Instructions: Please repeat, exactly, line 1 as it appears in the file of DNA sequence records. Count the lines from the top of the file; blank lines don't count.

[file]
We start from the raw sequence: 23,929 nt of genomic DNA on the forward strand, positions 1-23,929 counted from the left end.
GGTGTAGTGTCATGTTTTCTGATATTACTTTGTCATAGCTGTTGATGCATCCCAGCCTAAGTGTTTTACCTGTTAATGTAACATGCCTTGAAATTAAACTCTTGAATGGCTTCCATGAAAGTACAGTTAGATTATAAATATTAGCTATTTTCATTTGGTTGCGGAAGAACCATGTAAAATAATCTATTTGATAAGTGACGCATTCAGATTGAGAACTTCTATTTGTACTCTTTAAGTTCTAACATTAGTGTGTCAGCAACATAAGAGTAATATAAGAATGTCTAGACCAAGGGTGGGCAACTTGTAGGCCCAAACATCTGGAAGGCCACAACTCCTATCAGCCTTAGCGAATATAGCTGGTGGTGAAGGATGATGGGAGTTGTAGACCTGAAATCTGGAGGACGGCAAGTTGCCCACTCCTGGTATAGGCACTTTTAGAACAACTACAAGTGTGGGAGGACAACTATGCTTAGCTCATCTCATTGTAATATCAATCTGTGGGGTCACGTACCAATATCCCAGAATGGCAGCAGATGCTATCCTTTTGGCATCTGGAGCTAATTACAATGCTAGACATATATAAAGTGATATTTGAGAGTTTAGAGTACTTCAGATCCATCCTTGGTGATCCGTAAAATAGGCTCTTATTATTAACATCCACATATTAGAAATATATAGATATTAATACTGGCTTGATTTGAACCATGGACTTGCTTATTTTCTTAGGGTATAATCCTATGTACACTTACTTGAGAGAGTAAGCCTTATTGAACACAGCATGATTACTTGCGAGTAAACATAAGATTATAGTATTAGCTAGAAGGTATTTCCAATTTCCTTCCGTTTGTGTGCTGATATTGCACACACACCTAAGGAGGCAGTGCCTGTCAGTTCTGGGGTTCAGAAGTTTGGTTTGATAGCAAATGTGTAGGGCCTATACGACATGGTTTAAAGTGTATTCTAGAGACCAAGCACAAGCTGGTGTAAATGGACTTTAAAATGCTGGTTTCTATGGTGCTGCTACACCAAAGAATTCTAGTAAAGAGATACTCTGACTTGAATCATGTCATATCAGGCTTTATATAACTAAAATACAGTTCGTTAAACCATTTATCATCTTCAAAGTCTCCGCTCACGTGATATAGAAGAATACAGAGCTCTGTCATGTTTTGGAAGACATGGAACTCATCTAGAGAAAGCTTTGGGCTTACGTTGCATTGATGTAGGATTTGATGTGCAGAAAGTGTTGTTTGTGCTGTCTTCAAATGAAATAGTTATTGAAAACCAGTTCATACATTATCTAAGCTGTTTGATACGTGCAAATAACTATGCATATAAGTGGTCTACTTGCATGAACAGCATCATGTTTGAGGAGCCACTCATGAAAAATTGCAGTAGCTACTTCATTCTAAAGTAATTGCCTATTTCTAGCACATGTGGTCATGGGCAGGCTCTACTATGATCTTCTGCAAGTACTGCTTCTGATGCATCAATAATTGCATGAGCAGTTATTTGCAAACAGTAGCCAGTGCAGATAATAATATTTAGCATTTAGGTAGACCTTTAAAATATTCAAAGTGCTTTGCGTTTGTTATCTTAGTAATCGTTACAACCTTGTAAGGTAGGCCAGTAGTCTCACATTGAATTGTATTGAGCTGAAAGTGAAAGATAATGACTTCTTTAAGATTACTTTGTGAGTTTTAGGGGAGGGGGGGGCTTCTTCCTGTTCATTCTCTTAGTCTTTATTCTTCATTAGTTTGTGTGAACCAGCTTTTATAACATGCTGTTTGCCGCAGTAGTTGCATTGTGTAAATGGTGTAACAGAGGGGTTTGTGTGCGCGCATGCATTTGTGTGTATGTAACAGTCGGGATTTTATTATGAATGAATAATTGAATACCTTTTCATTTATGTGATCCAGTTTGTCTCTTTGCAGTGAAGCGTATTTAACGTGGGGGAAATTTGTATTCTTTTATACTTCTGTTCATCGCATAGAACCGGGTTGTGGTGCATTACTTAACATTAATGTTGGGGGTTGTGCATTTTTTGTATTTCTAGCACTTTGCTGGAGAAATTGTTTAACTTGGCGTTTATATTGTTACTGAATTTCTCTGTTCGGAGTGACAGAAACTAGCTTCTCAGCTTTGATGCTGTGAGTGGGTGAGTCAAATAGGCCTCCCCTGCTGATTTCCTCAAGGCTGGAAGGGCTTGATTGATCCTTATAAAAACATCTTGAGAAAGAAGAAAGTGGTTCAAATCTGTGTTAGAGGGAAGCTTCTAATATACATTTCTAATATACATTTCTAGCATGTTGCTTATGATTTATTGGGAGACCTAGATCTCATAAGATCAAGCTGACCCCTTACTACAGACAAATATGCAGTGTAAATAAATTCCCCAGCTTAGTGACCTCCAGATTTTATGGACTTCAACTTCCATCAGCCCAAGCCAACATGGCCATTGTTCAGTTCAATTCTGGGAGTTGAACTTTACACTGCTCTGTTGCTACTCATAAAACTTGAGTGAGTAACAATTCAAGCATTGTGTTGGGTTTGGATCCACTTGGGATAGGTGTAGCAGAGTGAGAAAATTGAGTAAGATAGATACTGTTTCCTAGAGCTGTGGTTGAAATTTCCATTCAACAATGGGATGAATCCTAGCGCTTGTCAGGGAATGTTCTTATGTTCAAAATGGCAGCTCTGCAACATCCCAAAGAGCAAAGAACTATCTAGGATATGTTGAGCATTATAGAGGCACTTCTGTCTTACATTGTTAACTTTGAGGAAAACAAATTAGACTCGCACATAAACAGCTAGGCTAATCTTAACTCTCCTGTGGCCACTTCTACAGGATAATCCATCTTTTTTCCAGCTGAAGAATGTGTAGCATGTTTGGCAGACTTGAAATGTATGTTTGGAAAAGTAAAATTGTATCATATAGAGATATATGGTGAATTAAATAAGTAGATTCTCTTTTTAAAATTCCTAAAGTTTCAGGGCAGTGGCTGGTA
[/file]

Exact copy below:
We start from the raw sequence: 23,929 nt of genomic DNA on the forward strand, positions 1-23,929 counted from the left end.